After Identity Crisis: the Pole Shift (3/4)

Published: 25.11.2015
After Identity Crisis: the Pole Shift (3/4).
Ezra Satok-Wolman
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For real change to occur, action needs to take place. My intention with “Identity Crisis” was to drop a pebble into the water and hope that some of the ripples turned into waves. It is in that spirit that I am publishing this follow up essay.

This is the third part of a text that will be published in 4 individual texts. Read the previous articles: Part 1: Introduction, Part 2: Ceci n’est pas “art jewellery”.

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It is hard not to compare the world of art jewellery with the world of contemporary art, at least on some levels.  After all art jewellery is a branch of contemporary art that is being cultivated worldwide.  But business in the world of contemporary art has continued to grow like the expansion of the universe, while art jewellery as a movement has failed to generate the same kind of public interest or response.  One of the issues that continues to plague our field is a lack of quality.  It is something that I keep revisiting in these writings because it may very well be the most critical issue of them all.  Beyond “alternative-ism and “extremism, or a poor understanding of what art jewellery is, the real problem that lies at the root of everything is quality, and more specifically a lack of it.
Art in general has changed dramatically in a relatively short period of time.  It was not so long ago that fine art was a very traditional form of expression, often depicting something from nature or a religious or historical theme.  Classically speaking, artists were people who produced art for a living because they were both creative and the best at what they did.  After years of training or education, often followed by working as an apprentice for a master, an artist developed basic skills, only later arriving at a style and approach of their own.  This system remained in place for centuries, until very recently in fact.  A successful artist today may do nothing more than assemble objects together for an installation, requiring nothing more than the objects themselves and a space to construct the piece.  And while art today is often much more interesting than it was 100 years ago, something has changed.
It is almost as if a pole shift  (1) has occurred and our value system has been completely turned upside down.  Skill, technique, and craftsmanship are no longer the cornerstones of an artist’s “toolbox.” This pole shift has impacted the world of art jewellery especially, as the value system that existed previously has been ignored, forgotten, or simply flipped upside down, almost as if the Earth’s magnetic poles had been completely reversed.  Looking at how art jewellery first evolved and what later came from the movement in the 80’s, 90’s and 00’s, you will see a group of artists who were primarily trained as goldsmiths, yet chose to pursue careers making art jewellery.  Those individuals already had a basic passion for jewellery before their ideas about art jewellery evolved.  That being said, those who arrive at art jewellery today through a path that does not begin with a passion for jewellery itself end up at a very different place with respect to the work they produce.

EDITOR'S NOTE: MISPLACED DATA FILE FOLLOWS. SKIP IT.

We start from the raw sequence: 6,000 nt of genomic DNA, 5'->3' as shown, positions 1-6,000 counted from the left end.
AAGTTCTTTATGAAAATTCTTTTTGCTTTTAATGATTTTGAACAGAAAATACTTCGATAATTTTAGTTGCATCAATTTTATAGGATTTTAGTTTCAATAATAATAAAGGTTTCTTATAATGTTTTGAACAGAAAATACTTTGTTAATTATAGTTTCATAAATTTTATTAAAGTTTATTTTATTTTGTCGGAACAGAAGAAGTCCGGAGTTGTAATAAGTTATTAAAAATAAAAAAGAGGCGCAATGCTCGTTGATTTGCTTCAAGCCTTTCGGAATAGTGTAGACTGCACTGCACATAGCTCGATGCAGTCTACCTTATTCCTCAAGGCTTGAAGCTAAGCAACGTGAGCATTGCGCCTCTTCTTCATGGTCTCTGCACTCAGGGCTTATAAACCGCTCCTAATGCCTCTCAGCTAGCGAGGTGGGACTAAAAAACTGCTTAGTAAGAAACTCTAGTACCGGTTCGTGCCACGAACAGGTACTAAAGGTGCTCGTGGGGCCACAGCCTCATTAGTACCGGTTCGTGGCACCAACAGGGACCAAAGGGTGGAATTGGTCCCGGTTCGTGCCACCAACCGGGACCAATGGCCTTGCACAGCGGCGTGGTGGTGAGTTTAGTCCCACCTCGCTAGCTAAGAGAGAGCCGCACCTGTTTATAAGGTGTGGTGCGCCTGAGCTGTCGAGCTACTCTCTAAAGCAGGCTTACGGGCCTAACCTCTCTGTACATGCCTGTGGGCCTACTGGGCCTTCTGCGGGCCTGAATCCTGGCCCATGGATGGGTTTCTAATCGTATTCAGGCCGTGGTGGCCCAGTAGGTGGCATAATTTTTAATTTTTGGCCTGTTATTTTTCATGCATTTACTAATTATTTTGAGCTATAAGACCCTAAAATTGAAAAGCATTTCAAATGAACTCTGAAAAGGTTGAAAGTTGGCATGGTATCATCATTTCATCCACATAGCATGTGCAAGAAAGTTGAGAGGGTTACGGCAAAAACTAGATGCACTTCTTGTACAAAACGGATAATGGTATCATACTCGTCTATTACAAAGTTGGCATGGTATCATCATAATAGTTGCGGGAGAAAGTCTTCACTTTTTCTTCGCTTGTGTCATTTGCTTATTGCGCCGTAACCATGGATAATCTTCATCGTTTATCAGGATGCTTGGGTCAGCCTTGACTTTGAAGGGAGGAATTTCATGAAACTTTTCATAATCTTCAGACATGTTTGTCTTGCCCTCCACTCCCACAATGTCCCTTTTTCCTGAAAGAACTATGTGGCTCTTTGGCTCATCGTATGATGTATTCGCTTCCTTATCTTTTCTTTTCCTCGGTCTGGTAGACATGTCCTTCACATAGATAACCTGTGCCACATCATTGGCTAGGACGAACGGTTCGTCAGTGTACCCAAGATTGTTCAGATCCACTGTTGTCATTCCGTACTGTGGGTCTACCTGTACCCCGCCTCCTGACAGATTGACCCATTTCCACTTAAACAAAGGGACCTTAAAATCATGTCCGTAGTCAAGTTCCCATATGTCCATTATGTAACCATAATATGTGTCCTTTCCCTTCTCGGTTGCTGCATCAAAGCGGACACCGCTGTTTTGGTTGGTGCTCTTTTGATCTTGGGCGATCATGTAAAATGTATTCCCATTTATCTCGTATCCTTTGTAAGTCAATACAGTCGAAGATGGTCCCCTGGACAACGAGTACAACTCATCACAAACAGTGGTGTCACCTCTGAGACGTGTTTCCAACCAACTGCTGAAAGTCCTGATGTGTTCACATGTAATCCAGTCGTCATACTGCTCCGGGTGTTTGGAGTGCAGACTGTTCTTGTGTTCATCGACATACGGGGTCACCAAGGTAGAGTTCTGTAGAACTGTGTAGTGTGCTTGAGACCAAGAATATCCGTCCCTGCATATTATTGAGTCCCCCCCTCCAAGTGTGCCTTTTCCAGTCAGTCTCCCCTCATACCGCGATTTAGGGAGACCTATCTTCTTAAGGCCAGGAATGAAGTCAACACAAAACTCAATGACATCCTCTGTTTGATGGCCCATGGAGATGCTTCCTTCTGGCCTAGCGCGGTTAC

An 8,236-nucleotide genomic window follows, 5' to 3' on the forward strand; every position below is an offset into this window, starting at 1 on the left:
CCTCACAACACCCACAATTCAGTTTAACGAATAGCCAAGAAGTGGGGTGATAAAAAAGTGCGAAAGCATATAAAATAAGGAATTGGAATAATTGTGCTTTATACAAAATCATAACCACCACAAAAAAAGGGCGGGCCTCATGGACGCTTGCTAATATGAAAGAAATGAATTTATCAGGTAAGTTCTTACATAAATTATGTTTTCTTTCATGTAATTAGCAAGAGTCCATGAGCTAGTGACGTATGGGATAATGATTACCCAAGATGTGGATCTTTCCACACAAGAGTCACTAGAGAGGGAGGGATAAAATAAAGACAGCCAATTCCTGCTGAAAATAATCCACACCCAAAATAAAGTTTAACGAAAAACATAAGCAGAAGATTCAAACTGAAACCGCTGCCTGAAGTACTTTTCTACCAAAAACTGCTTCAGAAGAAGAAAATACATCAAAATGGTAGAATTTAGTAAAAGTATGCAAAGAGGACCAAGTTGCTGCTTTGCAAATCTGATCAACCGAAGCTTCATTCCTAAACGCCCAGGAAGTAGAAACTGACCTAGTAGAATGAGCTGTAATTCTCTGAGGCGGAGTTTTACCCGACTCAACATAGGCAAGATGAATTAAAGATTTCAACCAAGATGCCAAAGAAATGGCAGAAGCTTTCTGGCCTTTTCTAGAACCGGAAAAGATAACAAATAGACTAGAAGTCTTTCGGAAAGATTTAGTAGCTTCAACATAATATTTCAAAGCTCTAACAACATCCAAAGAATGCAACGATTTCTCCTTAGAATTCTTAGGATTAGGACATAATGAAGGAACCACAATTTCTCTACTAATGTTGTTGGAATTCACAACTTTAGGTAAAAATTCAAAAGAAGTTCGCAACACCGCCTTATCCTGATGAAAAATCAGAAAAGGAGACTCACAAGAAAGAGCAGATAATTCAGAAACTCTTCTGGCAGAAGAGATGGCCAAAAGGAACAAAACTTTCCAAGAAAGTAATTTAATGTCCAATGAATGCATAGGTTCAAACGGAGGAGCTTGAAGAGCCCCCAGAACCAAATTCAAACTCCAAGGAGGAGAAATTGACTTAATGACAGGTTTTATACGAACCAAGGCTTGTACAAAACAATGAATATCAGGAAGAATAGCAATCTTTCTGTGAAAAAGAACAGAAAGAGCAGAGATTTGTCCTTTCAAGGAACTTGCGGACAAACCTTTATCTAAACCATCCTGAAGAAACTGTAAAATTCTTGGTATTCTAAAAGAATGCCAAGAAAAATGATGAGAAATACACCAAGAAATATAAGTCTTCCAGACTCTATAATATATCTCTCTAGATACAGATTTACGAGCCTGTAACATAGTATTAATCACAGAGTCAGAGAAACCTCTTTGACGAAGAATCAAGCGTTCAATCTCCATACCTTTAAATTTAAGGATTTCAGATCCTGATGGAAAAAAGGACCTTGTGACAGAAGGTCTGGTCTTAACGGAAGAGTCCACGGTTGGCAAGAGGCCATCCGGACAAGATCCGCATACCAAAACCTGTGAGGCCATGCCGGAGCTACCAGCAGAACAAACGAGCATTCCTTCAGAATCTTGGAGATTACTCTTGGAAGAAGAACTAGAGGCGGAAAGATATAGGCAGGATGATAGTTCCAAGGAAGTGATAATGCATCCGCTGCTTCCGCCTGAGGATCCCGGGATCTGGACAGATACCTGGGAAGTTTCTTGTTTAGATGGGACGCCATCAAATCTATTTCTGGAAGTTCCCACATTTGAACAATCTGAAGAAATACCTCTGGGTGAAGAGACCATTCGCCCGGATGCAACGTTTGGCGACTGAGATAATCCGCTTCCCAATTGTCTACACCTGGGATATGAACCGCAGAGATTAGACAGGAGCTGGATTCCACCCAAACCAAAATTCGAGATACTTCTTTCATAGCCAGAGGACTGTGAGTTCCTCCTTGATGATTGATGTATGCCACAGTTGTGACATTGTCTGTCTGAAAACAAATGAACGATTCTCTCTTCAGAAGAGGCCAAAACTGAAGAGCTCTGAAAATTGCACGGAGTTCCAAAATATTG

Last year American Craft Magazine published an article about craft titled “Hot Glue and Staples  (2) in which the author, jeweller Bruce Metcalf, states “Craftsmanship often doesn’t seem to matter in the contemporary art world.  It should.”  Metcalf goes on to say “It seems obvious that good craftsmanship is unimportant in the art world. One even can get the impression it’s forbidden.”  In the article he describes how overly common it is to see artists’s installations that use casual fabrication or sloppily constructed assemblages of found objects, a description that almost mirrored my feelings about much of today’s art jewellery.  The article sat with me throughout the course of the year as I continued to write this essay.  It painted a picture that helped me draw a clear parallel between the two worlds. 
For us in the world of art jewellery however, this problem is much more detrimental, as our world is much smaller than the world of contemporary art and therefore our problems are more visible.  Beyond that, craftsmanship is something that has always been directly associated with jewellery, and the idea that artists making jewellery are not concerned with good craftsmanship would boggle most people’s minds.  Unlike paintings, sculptures, or installations, jewellery is made to be handled, worn and physically interacted with.  Craftsmanship is of the utmost importance!  Yet the fact remains that the direction art jewellery has taken over the last decade or so has resulted in a field that places very little emphasis on craftsmanship.  Ask yourself how often you look at the back of a brooch only to find an ugly, factory made pin and finding.  Or the unfortunate clasp that already looks as though it was stepped on before it was affixed to the piece.  It is the equivalent of putting a valuable painting in a frame from Ikea.  This is simply one example, yet it sends a message to our audience that we simply don’t take our artwork all that seriously.  That it wasn’t worth the time, or that the skill wasn’t there to finish the piece properly.  Either way, when it comes to art all of it factors in.